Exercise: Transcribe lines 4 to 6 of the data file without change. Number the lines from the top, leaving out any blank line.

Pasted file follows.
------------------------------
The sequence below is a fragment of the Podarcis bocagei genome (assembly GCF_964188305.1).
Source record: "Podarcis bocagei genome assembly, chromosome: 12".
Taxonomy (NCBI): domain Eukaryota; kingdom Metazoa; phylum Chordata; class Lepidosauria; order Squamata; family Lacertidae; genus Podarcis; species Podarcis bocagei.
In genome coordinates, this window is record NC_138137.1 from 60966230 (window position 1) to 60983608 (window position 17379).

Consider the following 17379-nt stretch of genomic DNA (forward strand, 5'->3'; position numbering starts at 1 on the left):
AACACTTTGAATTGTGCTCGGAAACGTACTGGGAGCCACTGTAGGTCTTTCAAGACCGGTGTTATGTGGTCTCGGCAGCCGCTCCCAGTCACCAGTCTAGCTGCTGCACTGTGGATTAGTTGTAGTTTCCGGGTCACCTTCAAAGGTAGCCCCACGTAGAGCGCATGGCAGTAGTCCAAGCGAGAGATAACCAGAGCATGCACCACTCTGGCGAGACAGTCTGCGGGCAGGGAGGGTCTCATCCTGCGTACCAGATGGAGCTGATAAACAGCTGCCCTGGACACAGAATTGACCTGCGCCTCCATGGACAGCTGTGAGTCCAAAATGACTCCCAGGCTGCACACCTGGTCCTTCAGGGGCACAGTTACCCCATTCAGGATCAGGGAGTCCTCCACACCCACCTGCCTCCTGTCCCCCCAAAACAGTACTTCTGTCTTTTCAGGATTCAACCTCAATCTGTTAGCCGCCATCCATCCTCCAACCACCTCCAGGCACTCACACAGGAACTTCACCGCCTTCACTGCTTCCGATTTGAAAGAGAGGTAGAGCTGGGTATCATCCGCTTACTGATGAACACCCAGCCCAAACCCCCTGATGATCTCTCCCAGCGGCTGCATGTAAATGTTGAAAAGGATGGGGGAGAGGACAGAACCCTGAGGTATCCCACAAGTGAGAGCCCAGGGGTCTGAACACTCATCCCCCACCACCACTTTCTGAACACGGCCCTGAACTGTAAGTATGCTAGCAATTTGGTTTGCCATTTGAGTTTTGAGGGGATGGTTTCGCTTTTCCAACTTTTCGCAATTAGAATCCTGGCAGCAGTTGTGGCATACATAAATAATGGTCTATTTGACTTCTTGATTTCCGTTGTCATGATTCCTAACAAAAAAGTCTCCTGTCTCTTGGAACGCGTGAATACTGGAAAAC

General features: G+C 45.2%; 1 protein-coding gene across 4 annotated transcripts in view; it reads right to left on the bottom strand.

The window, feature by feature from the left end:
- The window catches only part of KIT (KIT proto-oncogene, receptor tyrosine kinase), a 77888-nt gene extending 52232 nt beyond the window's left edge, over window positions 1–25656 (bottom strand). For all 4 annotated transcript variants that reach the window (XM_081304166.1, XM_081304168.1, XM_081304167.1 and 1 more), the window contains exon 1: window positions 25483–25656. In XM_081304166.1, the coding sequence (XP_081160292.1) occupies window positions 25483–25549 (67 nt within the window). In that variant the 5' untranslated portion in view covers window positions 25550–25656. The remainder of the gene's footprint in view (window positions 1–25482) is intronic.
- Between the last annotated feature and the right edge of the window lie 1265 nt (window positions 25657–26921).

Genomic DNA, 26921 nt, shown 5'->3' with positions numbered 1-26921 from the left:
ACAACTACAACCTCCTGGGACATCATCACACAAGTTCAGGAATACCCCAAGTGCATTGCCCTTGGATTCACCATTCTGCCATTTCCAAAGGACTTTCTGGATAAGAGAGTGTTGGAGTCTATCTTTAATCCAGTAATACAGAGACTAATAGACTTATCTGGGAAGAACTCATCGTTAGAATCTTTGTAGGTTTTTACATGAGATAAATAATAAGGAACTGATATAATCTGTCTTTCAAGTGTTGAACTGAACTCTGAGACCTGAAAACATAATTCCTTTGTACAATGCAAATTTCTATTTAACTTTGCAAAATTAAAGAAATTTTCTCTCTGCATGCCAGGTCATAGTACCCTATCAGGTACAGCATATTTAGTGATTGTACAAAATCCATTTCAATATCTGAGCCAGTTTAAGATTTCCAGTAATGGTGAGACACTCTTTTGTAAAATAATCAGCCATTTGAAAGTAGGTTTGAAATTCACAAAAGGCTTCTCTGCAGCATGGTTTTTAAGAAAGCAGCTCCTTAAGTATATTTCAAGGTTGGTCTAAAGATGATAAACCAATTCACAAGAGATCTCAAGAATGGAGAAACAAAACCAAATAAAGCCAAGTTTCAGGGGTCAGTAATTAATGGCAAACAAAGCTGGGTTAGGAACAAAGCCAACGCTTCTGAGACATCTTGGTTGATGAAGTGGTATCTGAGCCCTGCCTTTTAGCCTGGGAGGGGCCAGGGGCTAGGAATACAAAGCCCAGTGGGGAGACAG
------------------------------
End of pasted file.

In genome coordinates, this window is record NC_138137.1 from 60966230 (window position 1) to 60983608 (window position 17379).

Consider the following 17379-nt stretch of genomic DNA (forward strand, 5'->3'; position numbering starts at 1 on the left):
AACACTTTGAATTGTGCTCGGAAACGTACTGGGAGCCACTGTAGGTCTTTCAAGACCGGTGTTATGTGGTCTCGGCAGCCGCTCCCAGTCACCAGTCTAGCTGCTGCACTGTGGATTAGTTGTAGTTTCCGGGTCACCTTCAAAGGTAGCCCCACGTAGAGCGCATGGCAGTAGTCCAAGCGAGAGATAACCAGAGCATGCACCACTCTGGCGAGACAGTCTGCGGGCAGGGAGGGTCTCATCCTGCGTACCAGATGGAGCTGATAAACAGCTGCCCTGGACACAGAATTGACCTGCGCCTCCATGGACAGCTGTGAGTCCAAAATGACTCCCAGGCTGCACACCTGGTCCTTCAGGGGCACAGTTACCCCATTCAGGATCAGGGAGTCCTCCACACCCACCTGCCTCCTGTCCCCCCAAAACAGTACTTCTGTCTTTTCAGGATTCAACCTCAATCTGTTAGCCGCCATCCATCCTCCAACCACCTCCAGGCACTCACACAGGAACTTCACCGCCTTCACTGCTTCCGATTTGAAAGAGAGGTAGAGCTGGGTATCATCCGCTTACTGATGAACACCCAGCCCAAACCCCCTGATGATCTCTCCCAGCGGCTGCATGTAAATGTTGAAAAGGATGGGGGAGAGGACAGAACCCTGAGGTATCCCACAAGTGAGAGCCCAGGGGTCTGAACACTCATCCCCCACCACCACTTTCTGAACACGGCCCTGAACTGTAAGTATGCTAGCAATTTGGTTTGCCATTTGAGTTTTGAGGGGATGGTTTCGCTTTTCCAACTTTTCGCAATTAGAATCCTGGCAGCAGTTGTGGCATACATAAATAATGGTCTATTTGACTTCTTGATTTCCGTTGTCATGATTCCTAACAAAAAAGTCTCCTGTCTCTTGGAACGCGTGAATACTGGAAAAC